Guest Blogger Stephen Morrison: Barriers to Swimming
For many (myself included), there are barriers that exist that make swimming the activity that we never fully embrace; that make swimming an activity that we fear.
My first swimming “lesson” involved my dad throwing me into the pool. Despite his “push me on a bike without stabilisers” approach to cycling tuition resulting in the loss of a tooth, he believed that I would swim rather than sink. Given that he couldn’t swim himself, I was never quite sure what he would have done if I had experienced difficulty. Or more difficulty than the scrambling to the edge and hanging on as if my life depended on it.
After that, I spent my time in the pool playing. I had lots of fun, but I never really swam and it’s only since signing up to Swimathon that I have faced my fears, developed confidence in the water and the ability to swim length after length. Taking lessons; remembering that lifeguards are on duty and swimming with friends have made such a difference and my fear has diminished.
At least when I am in the water.
For, as I strip down to my shorts and make the walk from the changing area to the pool, I do worry about how I look and about who is looking at me. But the truth is that nobody is looking at me. Nobody is judging me. You might worry about your appearance and as I sport a very hipster beard (I know that it causes drag, Duncan), I appreciate what the pool water can do to our hair and I am very conscious of my wobbly bits as I waddle towards the pool, but it no longer stops me, as when I wade into the water, I feel alive. The weight of the world is lifted from my shoulders and the weight of my body is buoyed by the water. As someone who is overweight, swimming is the perfect sport. It places less load on my joints and if a whale can swim, so can I.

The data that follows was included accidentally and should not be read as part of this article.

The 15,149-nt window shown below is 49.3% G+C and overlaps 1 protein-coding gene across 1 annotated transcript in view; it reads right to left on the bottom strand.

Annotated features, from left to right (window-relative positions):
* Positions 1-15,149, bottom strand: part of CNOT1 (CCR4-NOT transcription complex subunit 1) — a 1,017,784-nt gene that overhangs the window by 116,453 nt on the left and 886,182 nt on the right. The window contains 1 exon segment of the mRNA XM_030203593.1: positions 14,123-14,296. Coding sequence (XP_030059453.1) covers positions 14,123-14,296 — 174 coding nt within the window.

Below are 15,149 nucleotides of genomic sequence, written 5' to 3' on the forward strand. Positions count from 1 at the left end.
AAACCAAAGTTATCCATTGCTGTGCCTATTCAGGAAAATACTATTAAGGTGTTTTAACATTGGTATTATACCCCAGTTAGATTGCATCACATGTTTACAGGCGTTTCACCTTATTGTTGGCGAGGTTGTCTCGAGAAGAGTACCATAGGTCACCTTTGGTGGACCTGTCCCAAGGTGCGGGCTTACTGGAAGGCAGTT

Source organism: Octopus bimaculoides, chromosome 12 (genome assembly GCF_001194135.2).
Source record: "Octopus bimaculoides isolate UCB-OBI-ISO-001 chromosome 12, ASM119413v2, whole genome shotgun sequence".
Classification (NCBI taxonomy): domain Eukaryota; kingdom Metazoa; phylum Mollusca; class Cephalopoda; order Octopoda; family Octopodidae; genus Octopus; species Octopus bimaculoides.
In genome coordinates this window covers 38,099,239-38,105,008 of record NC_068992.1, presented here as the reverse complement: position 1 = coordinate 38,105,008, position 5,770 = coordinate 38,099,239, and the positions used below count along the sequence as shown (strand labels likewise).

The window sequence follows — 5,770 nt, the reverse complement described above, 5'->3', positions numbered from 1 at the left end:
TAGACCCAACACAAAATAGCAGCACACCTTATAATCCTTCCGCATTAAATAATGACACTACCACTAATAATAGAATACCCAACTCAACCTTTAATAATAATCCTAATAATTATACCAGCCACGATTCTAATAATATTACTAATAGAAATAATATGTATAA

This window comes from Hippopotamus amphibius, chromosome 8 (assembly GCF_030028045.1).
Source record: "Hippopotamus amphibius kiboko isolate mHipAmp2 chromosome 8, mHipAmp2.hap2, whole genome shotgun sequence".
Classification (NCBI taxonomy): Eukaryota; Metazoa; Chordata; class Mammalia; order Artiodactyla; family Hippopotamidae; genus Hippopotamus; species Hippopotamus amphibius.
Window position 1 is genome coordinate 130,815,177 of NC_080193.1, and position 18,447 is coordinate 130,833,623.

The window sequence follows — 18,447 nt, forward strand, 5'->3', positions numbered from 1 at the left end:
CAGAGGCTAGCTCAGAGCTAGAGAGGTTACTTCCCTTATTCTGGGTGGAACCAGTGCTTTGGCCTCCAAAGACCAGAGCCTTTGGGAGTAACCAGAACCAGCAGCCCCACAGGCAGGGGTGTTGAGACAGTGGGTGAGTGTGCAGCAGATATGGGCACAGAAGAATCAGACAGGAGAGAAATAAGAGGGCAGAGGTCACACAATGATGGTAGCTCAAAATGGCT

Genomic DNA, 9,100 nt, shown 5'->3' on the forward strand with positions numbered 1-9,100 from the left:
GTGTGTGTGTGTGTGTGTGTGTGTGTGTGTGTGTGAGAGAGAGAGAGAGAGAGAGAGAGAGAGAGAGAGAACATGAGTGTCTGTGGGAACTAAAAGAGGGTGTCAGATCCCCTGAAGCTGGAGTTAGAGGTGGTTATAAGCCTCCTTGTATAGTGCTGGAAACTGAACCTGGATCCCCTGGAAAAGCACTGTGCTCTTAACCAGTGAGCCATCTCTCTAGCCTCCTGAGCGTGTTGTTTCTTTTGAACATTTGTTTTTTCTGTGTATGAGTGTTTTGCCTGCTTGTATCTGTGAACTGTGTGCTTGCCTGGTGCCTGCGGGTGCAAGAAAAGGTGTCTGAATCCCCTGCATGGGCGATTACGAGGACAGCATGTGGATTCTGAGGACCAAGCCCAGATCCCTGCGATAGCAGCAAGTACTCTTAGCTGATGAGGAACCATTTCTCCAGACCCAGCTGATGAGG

As I have began to swim more and share my love of swimming more, I have noticed that my boys want to swim more. As a parent (well, step-father) my actions directly affect theirs; my fears fuel theirs and my previous reluctance to swim dictated what we did at weekends. And it wasn’t swimming.
The biggest barrier to them swimming was me!
However, since signing up to Swimathon, I have been delighted (and a little ashamed) to see that they want to swim more and to spend more time with me. I provide them with the encouragement and opportunity to swim and with safety and security in the pool and in return, their smiles warm my heart and fill me with pride.
Signing up to Swimathon hasn’t just been the best thing that I have done for my wellbeing, it has been the best thing that I have done for my family
By Stephen Morrison